With the birth anniversary of the founder of the Sikh faith around the corner, thousands of Sikh pilgrims still await the reopening of the Kartarpur Corridor by the Indian government.
The corridor remains shut even as other Covid-induced restrictions have undergone relaxation across the country.
The foundations of the corridor were laid in November 2018 by Prime Minister Imran Khan, allowing visa-free access to Sikh pilgrims from India to visit their holy site. It reflected Pakistan’s continued commitment to facilitating Sikh pilgrims and promoting religious tourism.
However, the facility was closed down in March 2020 following the spread of the Covid-19 pandemic.
As the venues opened up again and restrictions were lifted with waning cases and widespread vaccination drive, the Pakistani government, as well as the Sikh community, have been repeatedly urging the Modi administration to allow the religious community access to their holy site.
“On the visits for religious purposes, our position has been consistent, open and transparent. Despite a difficult relationship with India, Prime Minister Imran Khan went ahead with the opening of the Kartarpur Corridor, which reflected our continued commitment to facilitating Sikh pilgrims,” Foreign Office spokesperson said in a recent weekly press briefing.
He said Pakistan’s approach was also in line with the government’s efforts to promote religious tourism.
“We expect India to reciprocate,” the spokesperson commented.
“On Kartarpur, our policy has been very clear. We value the significance of this corridor and remain strongly committed to its functioning, and support its early reopening. We hope India would respond positively,” the spokesperson said.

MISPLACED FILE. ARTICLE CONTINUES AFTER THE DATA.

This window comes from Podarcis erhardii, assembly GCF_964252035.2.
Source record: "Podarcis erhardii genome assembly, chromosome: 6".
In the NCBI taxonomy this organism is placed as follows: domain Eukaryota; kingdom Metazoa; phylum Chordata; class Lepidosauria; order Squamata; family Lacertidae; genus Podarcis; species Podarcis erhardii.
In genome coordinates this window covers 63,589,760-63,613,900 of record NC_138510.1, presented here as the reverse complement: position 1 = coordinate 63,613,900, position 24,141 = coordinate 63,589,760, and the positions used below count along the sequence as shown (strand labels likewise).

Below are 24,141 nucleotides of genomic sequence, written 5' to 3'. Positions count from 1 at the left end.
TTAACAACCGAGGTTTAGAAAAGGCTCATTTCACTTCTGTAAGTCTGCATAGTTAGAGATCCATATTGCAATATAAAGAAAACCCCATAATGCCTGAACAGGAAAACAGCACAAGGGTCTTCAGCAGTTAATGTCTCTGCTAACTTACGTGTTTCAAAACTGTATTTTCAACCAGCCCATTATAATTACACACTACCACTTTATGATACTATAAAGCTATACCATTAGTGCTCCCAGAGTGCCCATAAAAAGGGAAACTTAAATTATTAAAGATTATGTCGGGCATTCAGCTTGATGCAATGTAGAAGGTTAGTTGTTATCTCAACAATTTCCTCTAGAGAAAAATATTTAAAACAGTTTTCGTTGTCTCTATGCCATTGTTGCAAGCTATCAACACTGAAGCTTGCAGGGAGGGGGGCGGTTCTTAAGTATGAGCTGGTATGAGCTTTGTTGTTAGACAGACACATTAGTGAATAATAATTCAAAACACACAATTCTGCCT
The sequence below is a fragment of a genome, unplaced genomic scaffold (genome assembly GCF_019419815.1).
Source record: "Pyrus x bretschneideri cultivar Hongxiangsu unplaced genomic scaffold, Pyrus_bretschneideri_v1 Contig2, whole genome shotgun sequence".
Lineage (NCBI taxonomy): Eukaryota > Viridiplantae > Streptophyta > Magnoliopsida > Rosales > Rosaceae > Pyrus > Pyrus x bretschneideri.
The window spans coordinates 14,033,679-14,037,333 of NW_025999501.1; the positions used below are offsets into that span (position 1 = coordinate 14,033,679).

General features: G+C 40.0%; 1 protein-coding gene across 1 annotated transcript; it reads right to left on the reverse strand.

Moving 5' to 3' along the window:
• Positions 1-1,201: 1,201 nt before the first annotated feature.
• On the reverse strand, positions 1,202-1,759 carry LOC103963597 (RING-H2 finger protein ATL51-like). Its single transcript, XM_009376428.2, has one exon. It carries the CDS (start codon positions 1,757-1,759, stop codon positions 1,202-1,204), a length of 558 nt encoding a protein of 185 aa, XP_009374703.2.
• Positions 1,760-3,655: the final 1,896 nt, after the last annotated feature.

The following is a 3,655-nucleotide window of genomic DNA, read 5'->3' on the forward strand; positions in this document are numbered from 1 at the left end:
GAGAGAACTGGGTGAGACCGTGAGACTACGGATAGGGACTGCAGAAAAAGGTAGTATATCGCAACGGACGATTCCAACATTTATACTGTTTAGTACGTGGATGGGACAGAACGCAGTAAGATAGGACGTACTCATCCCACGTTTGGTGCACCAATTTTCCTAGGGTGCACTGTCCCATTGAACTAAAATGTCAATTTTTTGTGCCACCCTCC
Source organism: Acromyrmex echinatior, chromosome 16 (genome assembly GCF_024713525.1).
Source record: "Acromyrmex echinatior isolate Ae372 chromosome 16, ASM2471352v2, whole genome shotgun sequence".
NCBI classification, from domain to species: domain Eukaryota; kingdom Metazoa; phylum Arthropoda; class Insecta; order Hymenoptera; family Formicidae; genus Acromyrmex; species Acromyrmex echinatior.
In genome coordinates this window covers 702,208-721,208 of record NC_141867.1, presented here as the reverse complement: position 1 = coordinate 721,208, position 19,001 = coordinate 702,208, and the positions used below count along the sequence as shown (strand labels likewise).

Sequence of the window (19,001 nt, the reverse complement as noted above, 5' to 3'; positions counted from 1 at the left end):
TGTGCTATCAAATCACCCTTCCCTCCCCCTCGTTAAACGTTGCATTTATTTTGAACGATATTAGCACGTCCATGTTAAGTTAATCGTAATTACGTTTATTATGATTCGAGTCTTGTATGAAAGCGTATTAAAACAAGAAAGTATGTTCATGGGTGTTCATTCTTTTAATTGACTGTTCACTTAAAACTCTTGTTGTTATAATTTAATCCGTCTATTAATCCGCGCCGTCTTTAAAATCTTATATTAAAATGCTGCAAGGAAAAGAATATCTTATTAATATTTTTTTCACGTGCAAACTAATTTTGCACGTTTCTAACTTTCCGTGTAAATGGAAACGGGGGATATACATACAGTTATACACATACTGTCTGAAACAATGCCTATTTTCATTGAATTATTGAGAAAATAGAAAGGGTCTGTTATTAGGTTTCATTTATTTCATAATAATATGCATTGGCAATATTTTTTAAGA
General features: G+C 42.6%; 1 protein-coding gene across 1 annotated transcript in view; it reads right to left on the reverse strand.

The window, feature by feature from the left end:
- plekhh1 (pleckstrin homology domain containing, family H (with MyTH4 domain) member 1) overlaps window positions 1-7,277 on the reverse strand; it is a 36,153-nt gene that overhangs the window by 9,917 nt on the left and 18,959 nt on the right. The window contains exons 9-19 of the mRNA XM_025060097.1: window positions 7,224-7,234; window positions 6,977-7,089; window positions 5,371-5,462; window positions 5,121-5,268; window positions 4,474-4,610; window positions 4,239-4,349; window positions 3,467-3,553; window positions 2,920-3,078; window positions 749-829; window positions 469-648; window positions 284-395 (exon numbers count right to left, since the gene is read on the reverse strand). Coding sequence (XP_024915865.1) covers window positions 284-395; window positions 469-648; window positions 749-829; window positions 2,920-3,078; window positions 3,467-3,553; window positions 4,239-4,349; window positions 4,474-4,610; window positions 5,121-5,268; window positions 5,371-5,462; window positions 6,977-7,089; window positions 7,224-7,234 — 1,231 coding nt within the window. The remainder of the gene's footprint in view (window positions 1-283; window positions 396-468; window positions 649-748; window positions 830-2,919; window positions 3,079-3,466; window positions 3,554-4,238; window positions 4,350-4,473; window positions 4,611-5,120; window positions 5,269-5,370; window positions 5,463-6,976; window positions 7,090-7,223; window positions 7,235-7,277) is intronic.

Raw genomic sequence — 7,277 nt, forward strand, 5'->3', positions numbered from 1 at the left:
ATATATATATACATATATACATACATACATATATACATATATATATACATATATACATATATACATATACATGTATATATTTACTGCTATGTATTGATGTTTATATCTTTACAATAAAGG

However, keeping up its gesture to facilitate the Sikh pilgrims, Pakistan is likely to allow around 3,000 Sikh pilgrims from across the world to participate in the birthday celebrations.
A local media report quoted Sardar Amar Singh, Head of the Pakistan Sikh Gurdwara Prabandhak Committee, as saying “our government has reopened the corridor before as well but it seems like our Indian counterparts are bent on not letting us reunite with our families across the border.”
Amar Singh is also overseeing the arrangements for the birth anniversary celebrations.
The media report also mentioned Sardar Jinderpal Singh, a resident of Amritsar, India, who had been trying for months to come to Pakistan to just get a glimpse of the Gurdwara but he has been consistently shunned.
“I contact the Shiromani Committee and the immigration officials of Kartarpur Corridor regularly to inquire about the reopening. Not soon, is all I get in reply,” Jinderpal was quoted as saying.
In a recent briefing on Guru Nanak’s birthday celebrations, Deputy Secretary Shrines Imran Gondal said that on November 17, around 3,000 Sikh pilgrims would reach Pakistan through the Wagah border. The main function will be held on November 19 at Nankana Sahib.
According to the Indian daily, The Tribune, Deputy CM and Dera Baba Nanak MLA Sukhjinder Singh Randhawa had set up meetings with Home Ministry officials in Delhi where he intends to take up the “ill-conceived” rationale of keeping it closed when almost all religious places across the world have been thrown open to the public.”
Recently sworn-in Indian Punjab Chief Minister Charanjit Singh Channi, in a meeting with Prime Minister Narendra Modi asked him to immediately reopen the corridor as there was no considerable improvement in the Covid-19 situation.
“Government of India opens India for foreigners. Tourist visas from October 15 but #KartarpurCorridor remains closed from Indian side despite being already opened from Pakistan side and repeated calls for reopening by Sikh community from Punjab & India,” senior Indian journalist Parmjeet Singh said on Twitter.